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Netflix Needs More People Of Color And Women To Write, Produce And Direct Its Shows -- According To Its Own Diversity Study

Graduate student Quran Squire (left) goes over camera usage with undergraduate student MacKenzie Drewe on the set of a student film at Loyola Marymount University on February 23, 2018. (Robyn Beck /AFP via Getty Images)
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With more people watching its streaming content than ever before, Netflix decided to give itself a diversity checkup. The conclusion? There's plenty to celebrate -- and also plenty of work to do.

Most in-depth studies of Hollywood inclusion have focused narrowly on major studios and broadcast networks. Rather than wait to be part of some future industry analysis, Netflix commissioned an investigation and hired Dr. Stacy L. Smith of the USC Annenberg Inclusion Initiative to lead it.

The findings, released Friday, examined 126 movies and 180 scripted series released by Netflix in 2018 and 2019. While the data shows Netflix is well ahead of industry averages when casting lead roles, it lags in hiring women to write, produce and direct its series.

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Nearly 50% of Netflix films in the two years studied featured girls or women in starring roles. By comparison, among the 100 top-grossing films of those years, only 41% featured a female lead or co-lead. And more than a third of all Netflix movie leads came from underrepresented groups, compared with 28% in the top studio films.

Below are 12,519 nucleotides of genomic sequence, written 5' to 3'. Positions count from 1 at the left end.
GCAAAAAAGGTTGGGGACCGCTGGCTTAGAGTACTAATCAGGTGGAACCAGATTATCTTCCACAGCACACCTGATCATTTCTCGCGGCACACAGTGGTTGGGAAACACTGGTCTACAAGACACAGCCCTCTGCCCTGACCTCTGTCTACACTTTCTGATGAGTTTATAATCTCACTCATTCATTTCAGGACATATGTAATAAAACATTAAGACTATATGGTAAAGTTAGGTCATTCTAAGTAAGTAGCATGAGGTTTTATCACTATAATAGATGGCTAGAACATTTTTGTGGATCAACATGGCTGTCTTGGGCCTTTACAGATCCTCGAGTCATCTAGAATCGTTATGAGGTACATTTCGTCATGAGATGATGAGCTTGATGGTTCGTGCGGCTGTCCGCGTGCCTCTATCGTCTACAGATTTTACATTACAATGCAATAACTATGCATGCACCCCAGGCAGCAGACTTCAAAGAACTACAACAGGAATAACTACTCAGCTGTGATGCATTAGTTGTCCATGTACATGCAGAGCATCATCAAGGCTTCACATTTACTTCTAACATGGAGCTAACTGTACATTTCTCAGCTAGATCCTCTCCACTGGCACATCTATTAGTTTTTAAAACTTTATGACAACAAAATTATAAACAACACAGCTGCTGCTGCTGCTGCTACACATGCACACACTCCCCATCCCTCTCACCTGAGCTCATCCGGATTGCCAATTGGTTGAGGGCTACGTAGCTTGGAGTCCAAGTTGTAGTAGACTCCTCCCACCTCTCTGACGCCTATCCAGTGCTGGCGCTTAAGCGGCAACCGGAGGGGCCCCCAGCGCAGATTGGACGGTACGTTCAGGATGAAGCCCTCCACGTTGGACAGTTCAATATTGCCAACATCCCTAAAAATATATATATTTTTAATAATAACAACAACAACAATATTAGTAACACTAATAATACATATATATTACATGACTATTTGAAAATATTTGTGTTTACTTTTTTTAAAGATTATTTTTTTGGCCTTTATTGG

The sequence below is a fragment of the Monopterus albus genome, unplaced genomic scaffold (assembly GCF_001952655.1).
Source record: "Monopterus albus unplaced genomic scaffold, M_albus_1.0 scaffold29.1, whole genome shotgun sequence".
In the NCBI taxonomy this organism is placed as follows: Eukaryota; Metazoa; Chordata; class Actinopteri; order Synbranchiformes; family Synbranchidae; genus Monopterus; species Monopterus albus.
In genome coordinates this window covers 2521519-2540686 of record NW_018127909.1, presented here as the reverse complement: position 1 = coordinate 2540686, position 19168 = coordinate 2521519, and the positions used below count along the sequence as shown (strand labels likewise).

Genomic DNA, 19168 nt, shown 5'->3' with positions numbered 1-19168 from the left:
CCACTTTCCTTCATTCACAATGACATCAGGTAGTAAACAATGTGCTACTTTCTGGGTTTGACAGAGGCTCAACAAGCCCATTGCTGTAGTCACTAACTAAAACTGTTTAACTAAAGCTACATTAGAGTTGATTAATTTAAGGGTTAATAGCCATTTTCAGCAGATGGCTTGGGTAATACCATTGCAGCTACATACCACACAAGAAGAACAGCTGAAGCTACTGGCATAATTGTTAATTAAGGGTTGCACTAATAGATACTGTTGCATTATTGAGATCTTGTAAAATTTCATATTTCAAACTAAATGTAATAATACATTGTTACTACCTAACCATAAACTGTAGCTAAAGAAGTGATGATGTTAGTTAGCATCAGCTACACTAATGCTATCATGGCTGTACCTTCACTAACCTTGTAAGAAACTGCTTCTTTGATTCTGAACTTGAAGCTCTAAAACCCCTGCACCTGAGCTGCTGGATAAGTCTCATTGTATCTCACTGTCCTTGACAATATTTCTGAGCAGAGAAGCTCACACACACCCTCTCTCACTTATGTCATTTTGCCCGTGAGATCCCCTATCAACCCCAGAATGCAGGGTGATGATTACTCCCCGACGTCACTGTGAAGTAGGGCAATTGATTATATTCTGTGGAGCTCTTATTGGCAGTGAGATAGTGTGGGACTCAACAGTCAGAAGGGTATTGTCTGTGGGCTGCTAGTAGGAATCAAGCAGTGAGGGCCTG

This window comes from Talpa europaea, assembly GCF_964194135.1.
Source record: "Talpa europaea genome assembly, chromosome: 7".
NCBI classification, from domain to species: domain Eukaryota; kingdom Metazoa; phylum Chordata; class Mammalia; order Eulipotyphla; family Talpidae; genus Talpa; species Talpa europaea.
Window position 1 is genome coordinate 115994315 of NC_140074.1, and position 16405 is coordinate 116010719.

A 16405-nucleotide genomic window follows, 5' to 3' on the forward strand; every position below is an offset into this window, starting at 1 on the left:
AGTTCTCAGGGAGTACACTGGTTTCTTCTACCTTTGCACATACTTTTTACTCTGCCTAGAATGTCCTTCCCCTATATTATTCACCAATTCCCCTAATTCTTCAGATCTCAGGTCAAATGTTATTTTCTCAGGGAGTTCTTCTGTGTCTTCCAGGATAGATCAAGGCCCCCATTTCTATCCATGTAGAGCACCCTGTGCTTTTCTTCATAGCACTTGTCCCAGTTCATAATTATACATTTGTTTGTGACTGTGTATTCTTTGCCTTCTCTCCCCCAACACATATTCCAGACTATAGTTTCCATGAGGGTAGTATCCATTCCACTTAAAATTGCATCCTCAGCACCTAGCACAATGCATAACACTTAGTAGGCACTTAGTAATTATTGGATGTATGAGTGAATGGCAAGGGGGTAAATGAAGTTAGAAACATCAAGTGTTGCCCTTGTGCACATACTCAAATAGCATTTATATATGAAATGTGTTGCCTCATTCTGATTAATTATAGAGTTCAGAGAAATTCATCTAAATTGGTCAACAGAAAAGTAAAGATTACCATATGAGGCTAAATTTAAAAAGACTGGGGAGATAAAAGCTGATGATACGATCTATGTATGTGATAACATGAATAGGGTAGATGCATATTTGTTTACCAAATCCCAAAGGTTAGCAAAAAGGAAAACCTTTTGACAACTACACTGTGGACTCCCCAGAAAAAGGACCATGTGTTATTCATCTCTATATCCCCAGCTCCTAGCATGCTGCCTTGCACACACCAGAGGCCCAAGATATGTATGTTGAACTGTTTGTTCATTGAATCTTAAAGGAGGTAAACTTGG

Behind the camera in 2018 and 2019, Netflix hired women for more than one of every five film directing jobs -- more than double the rate for studio films but well below the percentage they make up of the nation's population.

However, Netflix came up short for women working on its series. In 2019, for example, fewer than 17% of Netflix's series producers were women. In the industry, the figure is more than double -- almost 40%. Just 5% of Netflix stories had leads or coleads with disabilities although more than a quarter of the U.S. population lives with a disability, according to the USC study.

Behind the camera, only 16.9% of Netflix film directors came from underrepresented groups, compared to 20.5% for the top 100 theatrical movies.

As part of the report's release, Netflix announced the Netflix Fund for Creative Equity. It will invest $100 million over the next five years to help underrepresented artists train and find jobs in Hollywood. Netflix also committed to releasing an update of the USC diversity study every two years through 2026.

"We believe these efforts will help accelerate the change that Dr. Smith has so long advocated for, creating a lasting legacy of inclusion in entertainment," Ted Sarandos, Netflix's co-CEO and chief content officer, said in a statement. "We are still in the early stages of a major change in storytelling -- where great stories can truly come from anywhere, be created by anyone, whatever their background, and be loved everywhere. And by better understanding how we are doing, we hope to stimulate change not just at Netflix but across our industry more broadly."